3D Printing Technologies - Mitchell Culler
In recent years, 3D printing has become much more accessible and affordable as a way to generate complex prototypes very rapidly compared to conventional manufacturing methods. As 3D printing becomes more “mainstream,” both as a concept and a practice, the technologies available for usage become myriad. While 3D extrusion printing has gained a significant following with consumers, there are many other types of additive manufacturing processes that are available and can be tailored to a wide range of applications.
Fused Deposition (Extrusion) Printing
This is the most common and most mainstream 3D printing method. Consumer-level 3D extrusion printers are available very inexpensively, with many options in the range of a few hundred dollars. This method allows for myriad materials to be used. Theoretically, any material that be melted and cooled to a solid can be used with extrusion 3D printing. One drawback of this method as it applies to microfluidics is that the resolution of these extrusion printers is typically not low enough to be effective for microfluidics channels, although recent improvements have placed resolution down to the micrometer scale . Additionally, during printing in this method, it is very difficult to get the layers to line up perfectly (as shown in Figure 1), making it difficult to use this method to contain fluids. In order to compensate for this drawback, there are several options available for finishing 3D models made using this technique such as exposing the model to a higher temperature so as to re-melt the layers together for a better fit, or using an appropriate chemical gas to partially dissolve the exposed outer layers and smooth them together.
An example technique which has potential to make this method more specific to microfluidic structures is described by Ladd et al. . This research is particularly interesting because this printing occurs at room temperature. A gallium and indium ally with an oxide over layer was able to be extruded through a needle to achieve a resolution of approximately 8 mm. The researchers were able to create wires, arrays of spheres, arches and interconnects.
Selective Laser Melting/Sintering
In contrast to extrusion printing where the printed material is extruded from a moving tip, this method involves using a bed of a powdered material and fusing together a layer of that material in a specific shape using a laser. After adding another layer of the powder, it can then be fused on top of the previous layer, almost like a reverse CNC milling process in that an object is constructed by fusing powder together instead of shaving material off a starting block. Although this allows for a very high resolution, one drawback to this approach is that the powder must be removed after the manufacturing process. For the scale of the small capillaries that microfluidics research necessitates, this makes this method somewhat unsuited to microfluidics channels . Using CO2 laser machining of polymethyl methacrylate (PMMA) Romoli et al. were able to adopt the technique to create 3D structures by printing several PMMA sheets and then bonding them together .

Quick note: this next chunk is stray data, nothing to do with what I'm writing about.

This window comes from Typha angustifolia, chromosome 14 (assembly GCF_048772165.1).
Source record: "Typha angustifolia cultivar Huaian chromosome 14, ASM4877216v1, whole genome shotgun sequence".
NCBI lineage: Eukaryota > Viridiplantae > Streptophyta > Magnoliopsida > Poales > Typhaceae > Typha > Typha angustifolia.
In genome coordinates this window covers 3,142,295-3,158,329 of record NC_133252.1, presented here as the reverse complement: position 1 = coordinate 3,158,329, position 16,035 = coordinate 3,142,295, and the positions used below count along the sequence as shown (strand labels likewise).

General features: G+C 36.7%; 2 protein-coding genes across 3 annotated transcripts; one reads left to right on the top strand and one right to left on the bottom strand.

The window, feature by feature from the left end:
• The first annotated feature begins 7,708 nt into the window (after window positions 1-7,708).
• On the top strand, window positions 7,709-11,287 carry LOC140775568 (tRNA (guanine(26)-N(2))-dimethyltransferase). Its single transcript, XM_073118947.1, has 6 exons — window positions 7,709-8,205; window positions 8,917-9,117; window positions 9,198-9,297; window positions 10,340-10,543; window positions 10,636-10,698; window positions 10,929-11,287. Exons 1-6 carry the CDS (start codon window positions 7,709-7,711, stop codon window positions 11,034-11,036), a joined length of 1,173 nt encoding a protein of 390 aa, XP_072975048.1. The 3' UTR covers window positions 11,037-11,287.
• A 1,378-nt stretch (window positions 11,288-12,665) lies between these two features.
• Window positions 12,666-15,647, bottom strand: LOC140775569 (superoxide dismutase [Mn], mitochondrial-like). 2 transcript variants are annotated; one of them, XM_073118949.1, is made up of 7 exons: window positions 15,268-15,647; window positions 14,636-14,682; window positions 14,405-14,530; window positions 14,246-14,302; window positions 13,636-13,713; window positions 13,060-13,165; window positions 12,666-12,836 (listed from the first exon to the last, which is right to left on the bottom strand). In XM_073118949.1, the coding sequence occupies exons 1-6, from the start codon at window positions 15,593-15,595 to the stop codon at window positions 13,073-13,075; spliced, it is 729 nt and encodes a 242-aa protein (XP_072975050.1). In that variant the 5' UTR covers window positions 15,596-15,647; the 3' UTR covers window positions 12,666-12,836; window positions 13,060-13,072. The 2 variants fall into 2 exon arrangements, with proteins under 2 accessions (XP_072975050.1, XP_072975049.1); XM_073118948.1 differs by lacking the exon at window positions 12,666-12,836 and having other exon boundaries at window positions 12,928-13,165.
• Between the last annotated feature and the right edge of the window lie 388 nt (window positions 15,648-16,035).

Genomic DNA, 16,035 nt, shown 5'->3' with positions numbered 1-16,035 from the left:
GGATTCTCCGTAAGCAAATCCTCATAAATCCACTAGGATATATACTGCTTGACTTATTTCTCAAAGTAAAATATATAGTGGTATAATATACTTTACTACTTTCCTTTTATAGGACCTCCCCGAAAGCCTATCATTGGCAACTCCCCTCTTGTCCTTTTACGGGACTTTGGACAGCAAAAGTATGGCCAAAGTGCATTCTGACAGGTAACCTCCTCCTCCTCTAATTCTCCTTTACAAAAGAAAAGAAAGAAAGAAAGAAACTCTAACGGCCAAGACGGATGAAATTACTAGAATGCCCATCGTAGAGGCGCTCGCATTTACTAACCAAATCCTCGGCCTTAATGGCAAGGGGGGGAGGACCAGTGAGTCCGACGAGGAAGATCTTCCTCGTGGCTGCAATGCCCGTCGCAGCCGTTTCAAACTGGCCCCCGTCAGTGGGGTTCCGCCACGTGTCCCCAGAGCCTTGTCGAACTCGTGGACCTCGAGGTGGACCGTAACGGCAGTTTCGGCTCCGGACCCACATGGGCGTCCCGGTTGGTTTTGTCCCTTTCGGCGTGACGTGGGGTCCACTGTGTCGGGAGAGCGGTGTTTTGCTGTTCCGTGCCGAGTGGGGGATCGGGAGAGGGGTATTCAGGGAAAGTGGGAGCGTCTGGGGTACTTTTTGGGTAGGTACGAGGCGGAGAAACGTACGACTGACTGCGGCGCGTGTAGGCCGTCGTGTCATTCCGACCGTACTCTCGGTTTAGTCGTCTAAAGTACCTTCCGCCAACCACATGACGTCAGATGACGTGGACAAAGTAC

Due to the extremely low cost and availability of ink jet printers, this technique promises to be extremely useful for developing low cost microfluidics solutions. When used in two dimensions, this method typically involves printing hydrophobic boundaries which might be made from wax or polymer onto hydrophilic paper. A recent publication  described a technique wherein this method can be used for 3D printing using two different polymer inks. The first is made from SU-8, which forms the channels, while PMMA supports the structure during the curing process but is subsequently removed by washing. A relatively high vertical resolution of 4.6 um has been reported using this method . The manufacturing steps involve printing an isolation layer. On top is printed a support material using PMMA. The microfluidics channel is then printed on top of the support material, and finally the support material is washed away.
 A. A. Yazdi, A. Popma, W. Wong, T. Nguyen, Y. Pan, and J. Xu, “3D printing: an emerging tool for novel microfluidics and lab-on-a-chip applications,” Microfluid. Nanofluidics, vol. 20, no. 3, p. 50, Mar. 2016.
 C. Ladd, J.-H. So, J. Muth, and M. D. Dickey, “3D Printing of Free Standing Liquid Metal Microstructures,” Adv. Mater., vol. 25, no. 36, pp. 5081–5085, Sep. 2013.
 P. H. King, “Towards rapid 3D direct manufacture of biomechanical microstructures,” 2009.
 L. Romoli, G. Tantussi, and G. Dini, “Experimental approach to the laser machining of PMMA substrates for the fabrication of microfluidic devices,” Opt. Lasers Eng., vol. 49, no. 3, pp. 419–427, Mar. 2011.
 W. Su, B. S. Cook, Y. Fang, and M. M. Tentzeris, “Fully inkjet-printed microfluidics: a solution to low-cost rapid three-dimensional microfluidics fabrication with numerous electrical and sensing applications,” Sci. Rep., vol. 6, no. 1, p. 35111, Dec. 2016.